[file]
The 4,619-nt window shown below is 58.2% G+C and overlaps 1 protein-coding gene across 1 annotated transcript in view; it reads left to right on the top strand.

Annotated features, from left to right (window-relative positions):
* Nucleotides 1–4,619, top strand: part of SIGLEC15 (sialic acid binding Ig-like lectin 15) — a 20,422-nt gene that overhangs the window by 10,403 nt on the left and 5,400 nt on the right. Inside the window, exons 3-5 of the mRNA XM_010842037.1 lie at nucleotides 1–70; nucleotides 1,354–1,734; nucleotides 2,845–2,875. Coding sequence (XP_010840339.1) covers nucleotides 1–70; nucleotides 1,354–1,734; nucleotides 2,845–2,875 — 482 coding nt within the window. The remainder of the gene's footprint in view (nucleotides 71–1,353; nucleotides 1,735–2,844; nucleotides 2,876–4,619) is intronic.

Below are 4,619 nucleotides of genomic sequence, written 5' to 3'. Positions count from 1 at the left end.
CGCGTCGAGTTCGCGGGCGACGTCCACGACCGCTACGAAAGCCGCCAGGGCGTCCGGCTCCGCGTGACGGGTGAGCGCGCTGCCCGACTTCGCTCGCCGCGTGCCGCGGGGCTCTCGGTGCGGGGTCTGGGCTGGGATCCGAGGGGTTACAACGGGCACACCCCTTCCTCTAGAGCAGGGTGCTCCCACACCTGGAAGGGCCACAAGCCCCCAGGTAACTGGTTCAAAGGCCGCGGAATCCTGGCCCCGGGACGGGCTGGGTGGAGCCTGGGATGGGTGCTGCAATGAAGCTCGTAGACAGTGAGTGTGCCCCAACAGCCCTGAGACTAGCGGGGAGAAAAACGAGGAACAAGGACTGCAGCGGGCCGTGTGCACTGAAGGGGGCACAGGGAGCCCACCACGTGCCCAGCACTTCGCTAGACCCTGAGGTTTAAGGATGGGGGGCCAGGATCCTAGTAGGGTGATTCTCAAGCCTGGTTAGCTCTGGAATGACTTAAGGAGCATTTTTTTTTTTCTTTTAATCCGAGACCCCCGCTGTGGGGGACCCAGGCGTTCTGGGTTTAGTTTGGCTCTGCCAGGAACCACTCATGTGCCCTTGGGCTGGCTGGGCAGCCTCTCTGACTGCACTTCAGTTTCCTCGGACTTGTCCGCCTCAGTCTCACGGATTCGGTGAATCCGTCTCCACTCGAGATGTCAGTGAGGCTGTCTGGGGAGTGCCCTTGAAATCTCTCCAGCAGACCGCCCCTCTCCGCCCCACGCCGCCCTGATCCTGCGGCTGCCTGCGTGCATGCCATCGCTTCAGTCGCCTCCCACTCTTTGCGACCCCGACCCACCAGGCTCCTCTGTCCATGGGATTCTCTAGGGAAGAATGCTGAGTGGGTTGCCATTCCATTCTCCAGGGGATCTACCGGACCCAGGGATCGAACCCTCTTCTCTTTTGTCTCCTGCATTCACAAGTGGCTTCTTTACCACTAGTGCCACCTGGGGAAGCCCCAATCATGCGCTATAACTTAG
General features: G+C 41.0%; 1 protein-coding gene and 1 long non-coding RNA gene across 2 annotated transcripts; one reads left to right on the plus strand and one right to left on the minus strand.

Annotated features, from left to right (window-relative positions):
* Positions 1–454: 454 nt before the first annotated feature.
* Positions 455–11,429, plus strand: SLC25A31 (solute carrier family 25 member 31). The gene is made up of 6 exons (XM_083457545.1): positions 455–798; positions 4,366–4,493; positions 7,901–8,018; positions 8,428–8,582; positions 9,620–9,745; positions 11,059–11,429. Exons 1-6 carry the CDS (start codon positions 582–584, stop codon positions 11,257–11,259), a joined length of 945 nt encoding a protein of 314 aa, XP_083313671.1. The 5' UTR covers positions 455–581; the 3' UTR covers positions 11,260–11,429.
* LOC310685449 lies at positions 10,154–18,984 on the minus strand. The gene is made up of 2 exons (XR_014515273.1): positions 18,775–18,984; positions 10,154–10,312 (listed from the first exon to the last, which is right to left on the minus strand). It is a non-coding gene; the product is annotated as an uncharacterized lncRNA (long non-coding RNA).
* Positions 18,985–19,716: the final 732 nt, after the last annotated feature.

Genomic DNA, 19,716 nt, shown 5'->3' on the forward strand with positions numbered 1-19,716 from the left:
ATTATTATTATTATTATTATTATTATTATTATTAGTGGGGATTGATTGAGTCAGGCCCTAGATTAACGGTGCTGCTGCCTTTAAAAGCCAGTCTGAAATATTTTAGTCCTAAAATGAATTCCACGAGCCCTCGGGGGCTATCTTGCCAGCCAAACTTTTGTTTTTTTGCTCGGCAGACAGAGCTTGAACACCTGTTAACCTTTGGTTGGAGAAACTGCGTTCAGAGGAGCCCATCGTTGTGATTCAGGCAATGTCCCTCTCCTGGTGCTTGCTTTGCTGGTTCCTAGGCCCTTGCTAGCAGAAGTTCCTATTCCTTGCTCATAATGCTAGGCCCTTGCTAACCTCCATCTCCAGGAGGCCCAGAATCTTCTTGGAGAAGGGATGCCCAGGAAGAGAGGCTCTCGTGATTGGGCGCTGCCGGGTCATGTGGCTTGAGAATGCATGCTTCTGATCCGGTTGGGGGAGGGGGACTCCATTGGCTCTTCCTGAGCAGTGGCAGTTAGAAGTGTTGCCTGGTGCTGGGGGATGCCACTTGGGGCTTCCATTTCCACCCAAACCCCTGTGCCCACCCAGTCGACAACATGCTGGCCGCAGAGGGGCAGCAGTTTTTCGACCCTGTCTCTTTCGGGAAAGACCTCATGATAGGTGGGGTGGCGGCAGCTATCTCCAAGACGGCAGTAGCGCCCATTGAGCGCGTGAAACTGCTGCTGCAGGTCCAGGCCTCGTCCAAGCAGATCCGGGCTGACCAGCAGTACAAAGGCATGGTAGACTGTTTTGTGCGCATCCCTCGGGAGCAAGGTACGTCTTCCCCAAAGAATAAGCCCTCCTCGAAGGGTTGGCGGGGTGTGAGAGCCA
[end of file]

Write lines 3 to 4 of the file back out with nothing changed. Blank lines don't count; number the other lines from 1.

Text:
* Nucleotides 1–4,619, top strand: part of SIGLEC15 (sialic acid binding Ig-like lectin 15) — a 20,422-nt gene that overhangs the window by 10,403 nt on the left and 5,400 nt on the right. Inside the window, exons 3-5 of the mRNA XM_010842037.1 lie at nucleotides 1–70; nucleotides 1,354–1,734; nucleotides 2,845–2,875. Coding sequence (XP_010840339.1) covers nucleotides 1–70; nucleotides 1,354–1,734; nucleotides 2,845–2,875 — 482 coding nt within the window. The remainder of the gene's footprint in view (nucleotides 71–1,353; nucleotides 1,735–2,844; nucleotides 2,876–4,619) is intronic.

Below are 4,619 nucleotides of genomic sequence, written 5' to 3'. Positions count from 1 at the left end.